Arrêt Cardiaque

Canadian Journal of Emergency Medicine

 Impact of the conversion to a shockable rhythm from a non-shockable rhythm for patients suffering from out-of-hospital cardiac arrest

  1. CournoyerE. NotebaertS. CossetteJ. MorrisL. de MontignyD. RossL. Londei-LeducM. IsepponJ. ChaunyR. DaoustC. SokoloffE. PietteJ. PaquetY. LamarcheM. AlbertA. Denault

Journal: Canadian Journal of Emergency Medicine / Volume 20 / Issue S1 / May 2018

Introduction: Patients suffering from out-of-hospital cardiac arrest (OHCA) with an initial shockable rhythm (ventricular tachycardia or ventricular fibrillation) have higher odds of survival than those suffering from non-shockable rhythm (asystole or pulseless electrical activity). Because of that prognostic significance, patients with an initial non-shockable rhythm are often not considered for advanced resuscitation therapies such as extracorporeal resuscitation. However, the prognostic significance of the conversion to a shockable rhythm from an initially non-shockable rhythm remains uncertain. This study aimed to determine the degree of association between the conversion (or not) of a non-shockable rhythm to a shockable rhythm and resuscitation outcomes in patients with OHCA. It was hypothesized that such a conversion would be associated with a higher survival to discharge. Methods:The present study used a registry of adult OHCA between 2010 and 2015 in Montreal, Canada. Adult patients with non-traumatic OHCA and an initial non-shockable rhythm were included. The primary outcome measure was survival to hospital discharge, and the secondary outcome measure was prehospital return of spontaneous circulation (ROSC). The associations of interest were evaluated with univariate logistic regressions and multivariate models controlling for demographic and clinical variables (e.g. age, gender, type of initial non-shockable rhythm, witnessed arrest, bystander cardiopulmonary resuscitation). Assuming a survival rate of 3% and 25% of the variability explained by the control variables, including more than 4580 patients would allow to detect an absolute difference of 4% in survival between both groups with a power of more than 90%. Results: A total of 4893 patients (2869 men and 2024 women) with a mean age of 70 years (standard deviation 17) were included, of whom 450 (9.2%) experienced a conversion to a shockable rhythm during the course of their prehospital resuscitation. Among all patients, 146 patients (3.0%) survived to discharge and 633 (12.9%) experienced prehospital ROSC. In the univariate models, there was no association between the conversion to a shockable rhythm and survival (odds ratio [OR] 1.14 [95% confidence interval {CI} 0.66-1.95]), but a significant assocation was observed with ROSC (OR 2.00 [95% CI 1.57-2.55], p<0.001). However, there was no independent association between the conversion to a shockable rhythm and survival (adjusted OR [AOR] 0.92 [95% CI 0.51-1.66], p=0.78) and prehospital ROSC (AOR 1.30 [95% CI 0.98-1.72], p=0.073).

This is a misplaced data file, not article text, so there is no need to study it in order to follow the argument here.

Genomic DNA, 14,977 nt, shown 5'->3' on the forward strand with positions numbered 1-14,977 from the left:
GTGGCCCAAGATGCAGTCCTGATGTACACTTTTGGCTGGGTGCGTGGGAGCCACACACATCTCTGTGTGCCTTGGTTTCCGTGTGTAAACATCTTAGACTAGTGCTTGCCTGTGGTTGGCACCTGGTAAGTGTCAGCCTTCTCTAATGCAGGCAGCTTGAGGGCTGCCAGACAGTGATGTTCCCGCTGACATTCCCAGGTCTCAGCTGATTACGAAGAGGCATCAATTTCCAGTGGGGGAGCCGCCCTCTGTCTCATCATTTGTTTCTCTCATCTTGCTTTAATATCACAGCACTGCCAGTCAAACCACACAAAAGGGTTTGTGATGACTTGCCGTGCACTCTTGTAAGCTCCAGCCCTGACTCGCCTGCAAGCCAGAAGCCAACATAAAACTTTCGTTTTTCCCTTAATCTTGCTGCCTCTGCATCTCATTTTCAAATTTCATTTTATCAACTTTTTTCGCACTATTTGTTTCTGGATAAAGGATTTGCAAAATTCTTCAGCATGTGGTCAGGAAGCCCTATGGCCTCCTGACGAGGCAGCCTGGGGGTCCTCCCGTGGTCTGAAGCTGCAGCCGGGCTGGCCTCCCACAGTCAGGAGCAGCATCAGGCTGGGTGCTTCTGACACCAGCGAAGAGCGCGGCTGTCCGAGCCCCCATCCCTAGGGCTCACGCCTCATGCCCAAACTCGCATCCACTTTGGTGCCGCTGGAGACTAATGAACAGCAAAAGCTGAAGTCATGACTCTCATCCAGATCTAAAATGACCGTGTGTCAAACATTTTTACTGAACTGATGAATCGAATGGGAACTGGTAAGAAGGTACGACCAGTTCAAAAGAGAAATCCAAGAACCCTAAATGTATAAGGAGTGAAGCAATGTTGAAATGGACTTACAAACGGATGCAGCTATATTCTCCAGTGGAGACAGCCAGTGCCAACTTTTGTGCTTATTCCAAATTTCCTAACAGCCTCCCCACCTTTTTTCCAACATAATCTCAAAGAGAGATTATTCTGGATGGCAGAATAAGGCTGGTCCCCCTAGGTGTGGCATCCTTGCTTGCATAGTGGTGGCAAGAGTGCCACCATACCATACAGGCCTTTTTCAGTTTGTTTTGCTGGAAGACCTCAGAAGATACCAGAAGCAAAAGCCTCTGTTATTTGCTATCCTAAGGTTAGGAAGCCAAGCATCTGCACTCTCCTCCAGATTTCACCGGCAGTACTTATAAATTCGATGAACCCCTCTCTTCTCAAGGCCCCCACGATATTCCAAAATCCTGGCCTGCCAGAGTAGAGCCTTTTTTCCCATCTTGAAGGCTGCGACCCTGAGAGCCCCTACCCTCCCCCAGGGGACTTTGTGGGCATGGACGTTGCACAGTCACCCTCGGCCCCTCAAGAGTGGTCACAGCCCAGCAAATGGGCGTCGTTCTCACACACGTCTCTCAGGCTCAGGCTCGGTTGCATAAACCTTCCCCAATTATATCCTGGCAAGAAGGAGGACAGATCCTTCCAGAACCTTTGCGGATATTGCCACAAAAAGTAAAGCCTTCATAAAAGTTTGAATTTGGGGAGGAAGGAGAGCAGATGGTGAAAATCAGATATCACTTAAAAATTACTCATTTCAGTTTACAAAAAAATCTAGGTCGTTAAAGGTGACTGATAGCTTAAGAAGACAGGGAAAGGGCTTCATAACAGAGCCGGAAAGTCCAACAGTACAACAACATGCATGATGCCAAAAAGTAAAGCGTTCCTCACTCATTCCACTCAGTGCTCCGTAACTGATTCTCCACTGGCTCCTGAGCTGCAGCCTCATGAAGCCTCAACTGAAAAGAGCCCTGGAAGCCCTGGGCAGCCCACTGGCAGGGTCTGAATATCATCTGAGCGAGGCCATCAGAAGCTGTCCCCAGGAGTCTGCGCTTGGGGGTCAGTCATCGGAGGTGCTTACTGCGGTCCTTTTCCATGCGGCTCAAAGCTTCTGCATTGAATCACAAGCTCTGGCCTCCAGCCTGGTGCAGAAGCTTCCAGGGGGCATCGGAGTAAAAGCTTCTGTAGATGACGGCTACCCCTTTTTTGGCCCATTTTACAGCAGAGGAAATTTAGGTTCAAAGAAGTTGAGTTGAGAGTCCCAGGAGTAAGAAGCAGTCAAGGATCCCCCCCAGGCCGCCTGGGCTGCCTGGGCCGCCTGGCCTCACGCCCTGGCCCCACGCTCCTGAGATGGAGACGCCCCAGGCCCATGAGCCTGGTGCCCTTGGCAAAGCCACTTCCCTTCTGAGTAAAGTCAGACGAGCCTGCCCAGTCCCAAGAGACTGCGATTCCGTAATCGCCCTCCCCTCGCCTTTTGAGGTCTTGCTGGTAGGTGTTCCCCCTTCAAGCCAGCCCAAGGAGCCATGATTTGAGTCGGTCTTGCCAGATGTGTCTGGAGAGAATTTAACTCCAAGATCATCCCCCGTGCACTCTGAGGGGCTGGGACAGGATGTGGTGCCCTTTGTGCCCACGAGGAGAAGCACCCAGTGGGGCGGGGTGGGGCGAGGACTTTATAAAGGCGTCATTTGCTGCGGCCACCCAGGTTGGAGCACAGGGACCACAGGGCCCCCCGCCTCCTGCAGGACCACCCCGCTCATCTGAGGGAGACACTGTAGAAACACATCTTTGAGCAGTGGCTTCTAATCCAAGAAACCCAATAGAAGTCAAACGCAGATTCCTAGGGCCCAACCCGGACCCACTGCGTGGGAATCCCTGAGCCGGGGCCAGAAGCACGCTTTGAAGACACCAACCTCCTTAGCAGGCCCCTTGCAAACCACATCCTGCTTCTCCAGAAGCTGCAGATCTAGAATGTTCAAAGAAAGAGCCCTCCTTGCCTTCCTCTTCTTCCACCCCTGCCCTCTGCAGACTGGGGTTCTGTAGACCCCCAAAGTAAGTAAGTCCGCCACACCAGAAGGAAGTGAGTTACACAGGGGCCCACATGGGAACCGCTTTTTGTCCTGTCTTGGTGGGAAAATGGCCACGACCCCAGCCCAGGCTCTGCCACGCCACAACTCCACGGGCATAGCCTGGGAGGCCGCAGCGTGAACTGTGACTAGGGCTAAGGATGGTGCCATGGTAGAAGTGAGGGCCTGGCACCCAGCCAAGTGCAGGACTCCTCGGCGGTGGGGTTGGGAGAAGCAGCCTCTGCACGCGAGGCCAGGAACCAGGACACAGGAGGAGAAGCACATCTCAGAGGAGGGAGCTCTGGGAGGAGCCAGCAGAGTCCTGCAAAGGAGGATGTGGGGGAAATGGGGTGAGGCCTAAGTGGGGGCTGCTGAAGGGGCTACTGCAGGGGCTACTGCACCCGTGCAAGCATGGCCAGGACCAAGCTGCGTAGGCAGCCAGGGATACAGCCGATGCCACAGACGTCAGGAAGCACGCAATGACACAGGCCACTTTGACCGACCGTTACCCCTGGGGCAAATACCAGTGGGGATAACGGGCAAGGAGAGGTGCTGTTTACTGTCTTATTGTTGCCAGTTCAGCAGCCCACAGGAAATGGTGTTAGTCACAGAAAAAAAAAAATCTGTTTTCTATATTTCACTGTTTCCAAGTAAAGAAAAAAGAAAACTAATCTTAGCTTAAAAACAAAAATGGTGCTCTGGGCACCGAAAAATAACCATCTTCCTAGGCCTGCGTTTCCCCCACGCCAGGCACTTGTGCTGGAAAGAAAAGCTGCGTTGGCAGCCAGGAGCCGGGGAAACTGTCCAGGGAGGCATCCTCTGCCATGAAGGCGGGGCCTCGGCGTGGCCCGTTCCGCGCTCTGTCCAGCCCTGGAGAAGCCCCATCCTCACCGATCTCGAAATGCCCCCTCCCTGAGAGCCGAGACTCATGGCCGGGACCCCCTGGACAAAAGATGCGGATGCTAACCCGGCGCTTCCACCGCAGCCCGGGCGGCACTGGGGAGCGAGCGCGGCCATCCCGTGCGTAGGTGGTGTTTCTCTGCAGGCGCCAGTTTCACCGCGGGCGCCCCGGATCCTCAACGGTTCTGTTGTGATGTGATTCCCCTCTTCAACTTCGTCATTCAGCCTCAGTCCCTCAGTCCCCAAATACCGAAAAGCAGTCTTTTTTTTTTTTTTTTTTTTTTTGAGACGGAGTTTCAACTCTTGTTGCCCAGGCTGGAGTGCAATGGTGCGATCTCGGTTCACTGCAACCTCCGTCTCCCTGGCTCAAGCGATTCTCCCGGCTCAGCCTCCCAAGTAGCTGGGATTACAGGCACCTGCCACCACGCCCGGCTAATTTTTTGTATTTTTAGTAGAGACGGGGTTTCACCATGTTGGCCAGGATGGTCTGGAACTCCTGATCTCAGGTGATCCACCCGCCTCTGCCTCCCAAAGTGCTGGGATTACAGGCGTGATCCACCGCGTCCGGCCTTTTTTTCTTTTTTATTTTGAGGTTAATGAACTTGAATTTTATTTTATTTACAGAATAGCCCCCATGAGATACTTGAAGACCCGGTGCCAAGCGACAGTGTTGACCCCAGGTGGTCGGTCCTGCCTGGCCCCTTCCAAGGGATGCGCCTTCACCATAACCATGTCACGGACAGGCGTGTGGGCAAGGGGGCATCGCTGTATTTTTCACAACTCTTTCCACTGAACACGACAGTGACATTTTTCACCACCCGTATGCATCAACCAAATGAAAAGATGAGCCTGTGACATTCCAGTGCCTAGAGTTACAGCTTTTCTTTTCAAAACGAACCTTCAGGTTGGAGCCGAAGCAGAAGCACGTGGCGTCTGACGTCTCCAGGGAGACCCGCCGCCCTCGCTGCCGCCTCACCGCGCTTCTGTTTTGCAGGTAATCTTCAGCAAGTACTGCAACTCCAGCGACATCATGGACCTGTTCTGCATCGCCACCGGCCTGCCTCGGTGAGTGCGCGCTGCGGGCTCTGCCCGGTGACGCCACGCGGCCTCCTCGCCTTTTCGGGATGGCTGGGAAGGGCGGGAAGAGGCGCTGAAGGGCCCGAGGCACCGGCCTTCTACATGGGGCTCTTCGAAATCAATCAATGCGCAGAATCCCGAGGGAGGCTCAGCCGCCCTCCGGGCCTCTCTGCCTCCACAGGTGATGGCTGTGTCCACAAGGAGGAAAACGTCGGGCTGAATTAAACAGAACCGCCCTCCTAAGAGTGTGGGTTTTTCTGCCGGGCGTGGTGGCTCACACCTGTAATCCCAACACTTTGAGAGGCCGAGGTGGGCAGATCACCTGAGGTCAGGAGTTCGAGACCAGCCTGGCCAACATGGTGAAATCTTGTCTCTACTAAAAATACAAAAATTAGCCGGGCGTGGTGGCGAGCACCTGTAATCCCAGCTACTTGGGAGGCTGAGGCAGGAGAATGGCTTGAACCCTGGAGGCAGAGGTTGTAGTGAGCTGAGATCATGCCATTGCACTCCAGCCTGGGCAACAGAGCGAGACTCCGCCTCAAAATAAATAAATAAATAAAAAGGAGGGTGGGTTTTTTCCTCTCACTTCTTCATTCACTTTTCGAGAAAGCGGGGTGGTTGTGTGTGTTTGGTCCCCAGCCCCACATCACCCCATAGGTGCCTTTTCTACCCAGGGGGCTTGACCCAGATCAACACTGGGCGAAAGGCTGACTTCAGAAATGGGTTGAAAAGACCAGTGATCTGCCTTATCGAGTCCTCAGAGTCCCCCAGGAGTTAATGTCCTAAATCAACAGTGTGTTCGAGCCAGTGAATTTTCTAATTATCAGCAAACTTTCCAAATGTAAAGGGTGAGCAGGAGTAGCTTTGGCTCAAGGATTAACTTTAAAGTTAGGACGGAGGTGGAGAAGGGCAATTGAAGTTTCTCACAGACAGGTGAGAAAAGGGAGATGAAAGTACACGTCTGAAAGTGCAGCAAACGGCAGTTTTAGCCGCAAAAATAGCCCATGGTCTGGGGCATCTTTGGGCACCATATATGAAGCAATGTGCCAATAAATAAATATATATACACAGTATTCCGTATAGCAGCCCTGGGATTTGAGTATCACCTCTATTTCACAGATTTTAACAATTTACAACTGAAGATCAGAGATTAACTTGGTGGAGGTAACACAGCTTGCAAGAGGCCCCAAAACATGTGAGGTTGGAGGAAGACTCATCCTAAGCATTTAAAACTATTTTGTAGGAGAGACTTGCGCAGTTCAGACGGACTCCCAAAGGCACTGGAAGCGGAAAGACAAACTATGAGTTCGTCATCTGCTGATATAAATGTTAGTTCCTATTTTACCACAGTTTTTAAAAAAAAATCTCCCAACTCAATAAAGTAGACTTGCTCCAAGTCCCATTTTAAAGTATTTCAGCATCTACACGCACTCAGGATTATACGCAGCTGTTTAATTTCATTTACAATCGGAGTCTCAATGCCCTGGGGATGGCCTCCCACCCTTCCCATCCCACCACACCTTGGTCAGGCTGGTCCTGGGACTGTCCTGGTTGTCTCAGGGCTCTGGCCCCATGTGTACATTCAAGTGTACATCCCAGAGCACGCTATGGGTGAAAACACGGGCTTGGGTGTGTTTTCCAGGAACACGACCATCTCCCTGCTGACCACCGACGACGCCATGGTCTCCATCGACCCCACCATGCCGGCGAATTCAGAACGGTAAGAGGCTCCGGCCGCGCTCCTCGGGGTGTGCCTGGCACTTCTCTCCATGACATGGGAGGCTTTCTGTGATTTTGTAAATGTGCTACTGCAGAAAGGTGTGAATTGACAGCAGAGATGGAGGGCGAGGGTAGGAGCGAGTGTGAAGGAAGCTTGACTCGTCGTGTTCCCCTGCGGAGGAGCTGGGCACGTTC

Conclusion: There is no clinically significant association between the conversion to a shockable rhythm and resuscitation outcomes in patients suffering from OHCA. The initial rhythm remains a much better outcome predictor than subsequent rhythms and should be preferred when evaluating the eligibility for advanced resuscitation procedures.

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